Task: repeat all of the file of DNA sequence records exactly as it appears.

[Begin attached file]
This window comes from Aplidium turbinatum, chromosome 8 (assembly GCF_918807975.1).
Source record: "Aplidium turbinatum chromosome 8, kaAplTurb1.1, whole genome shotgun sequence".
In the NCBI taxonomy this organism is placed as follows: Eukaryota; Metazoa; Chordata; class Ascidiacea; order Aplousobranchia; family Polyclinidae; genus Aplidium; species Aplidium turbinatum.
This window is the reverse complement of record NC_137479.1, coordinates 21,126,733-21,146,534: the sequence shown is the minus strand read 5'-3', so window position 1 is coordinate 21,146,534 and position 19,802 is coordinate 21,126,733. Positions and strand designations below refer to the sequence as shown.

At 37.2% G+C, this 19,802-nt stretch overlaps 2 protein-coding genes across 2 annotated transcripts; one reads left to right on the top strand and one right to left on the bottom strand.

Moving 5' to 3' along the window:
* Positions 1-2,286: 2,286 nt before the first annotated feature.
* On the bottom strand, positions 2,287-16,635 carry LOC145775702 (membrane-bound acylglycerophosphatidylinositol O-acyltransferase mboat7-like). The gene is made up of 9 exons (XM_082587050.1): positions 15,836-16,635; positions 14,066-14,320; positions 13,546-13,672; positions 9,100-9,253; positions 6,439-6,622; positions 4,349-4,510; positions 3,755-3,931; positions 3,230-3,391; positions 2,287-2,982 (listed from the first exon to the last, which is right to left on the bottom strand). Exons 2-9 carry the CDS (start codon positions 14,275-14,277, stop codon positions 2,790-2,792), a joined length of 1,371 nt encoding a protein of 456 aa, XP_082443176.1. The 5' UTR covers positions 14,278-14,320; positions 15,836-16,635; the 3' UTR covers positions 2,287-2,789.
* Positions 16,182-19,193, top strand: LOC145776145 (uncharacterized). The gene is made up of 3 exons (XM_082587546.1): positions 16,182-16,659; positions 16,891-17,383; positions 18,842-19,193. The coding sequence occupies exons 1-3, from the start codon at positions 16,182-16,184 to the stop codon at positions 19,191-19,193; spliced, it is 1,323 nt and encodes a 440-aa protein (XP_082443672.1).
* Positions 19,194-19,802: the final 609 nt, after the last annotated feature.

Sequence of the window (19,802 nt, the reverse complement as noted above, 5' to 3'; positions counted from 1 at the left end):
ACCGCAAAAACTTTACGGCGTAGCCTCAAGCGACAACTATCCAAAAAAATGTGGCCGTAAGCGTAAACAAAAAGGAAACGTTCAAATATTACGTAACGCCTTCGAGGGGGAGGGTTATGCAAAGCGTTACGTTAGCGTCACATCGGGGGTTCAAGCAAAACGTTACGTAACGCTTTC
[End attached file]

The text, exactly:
This window comes from Aplidium turbinatum, chromosome 8 (assembly GCF_918807975.1).
Source record: "Aplidium turbinatum chromosome 8, kaAplTurb1.1, whole genome shotgun sequence".
In the NCBI taxonomy this organism is placed as follows: Eukaryota; Metazoa; Chordata; class Ascidiacea; order Aplousobranchia; family Polyclinidae; genus Aplidium; species Aplidium turbinatum.
This window is the reverse complement of record NC_137479.1, coordinates 21,126,733-21,146,534: the sequence shown is the minus strand read 5'-3', so window position 1 is coordinate 21,146,534 and position 19,802 is coordinate 21,126,733. Positions and strand designations below refer to the sequence as shown.

At 37.2% G+C, this 19,802-nt stretch overlaps 2 protein-coding genes across 2 annotated transcripts; one reads left to right on the top strand and one right to left on the bottom strand.

Moving 5' to 3' along the window:
* Positions 1-2,286: 2,286 nt before the first annotated feature.
* On the bottom strand, positions 2,287-16,635 carry LOC145775702 (membrane-bound acylglycerophosphatidylinositol O-acyltransferase mboat7-like). The gene is made up of 9 exons (XM_082587050.1): positions 15,836-16,635; positions 14,066-14,320; positions 13,546-13,672; positions 9,100-9,253; positions 6,439-6,622; positions 4,349-4,510; positions 3,755-3,931; positions 3,230-3,391; positions 2,287-2,982 (listed from the first exon to the last, which is right to left on the bottom strand). Exons 2-9 carry the CDS (start codon positions 14,275-14,277, stop codon positions 2,790-2,792), a joined length of 1,371 nt encoding a protein of 456 aa, XP_082443176.1. The 5' UTR covers positions 14,278-14,320; positions 15,836-16,635; the 3' UTR covers positions 2,287-2,789.
* Positions 16,182-19,193, top strand: LOC145776145 (uncharacterized). The gene is made up of 3 exons (XM_082587546.1): positions 16,182-16,659; positions 16,891-17,383; positions 18,842-19,193. The coding sequence occupies exons 1-3, from the start codon at positions 16,182-16,184 to the stop codon at positions 19,191-19,193; spliced, it is 1,323 nt and encodes a 440-aa protein (XP_082443672.1).
* Positions 19,194-19,802: the final 609 nt, after the last annotated feature.

Sequence of the window (19,802 nt, the reverse complement as noted above, 5' to 3'; positions counted from 1 at the left end):
ACCGCAAAAACTTTACGGCGTAGCCTCAAGCGACAACTATCCAAAAAAATGTGGCCGTAAGCGTAAACAAAAAGGAAACGTTCAAATATTACGTAACGCCTTCGAGGGGGAGGGTTATGCAAAGCGTTACGTTAGCGTCACATCGGGGGTTCAAGCAAAACGTTACGTAACGCTTTC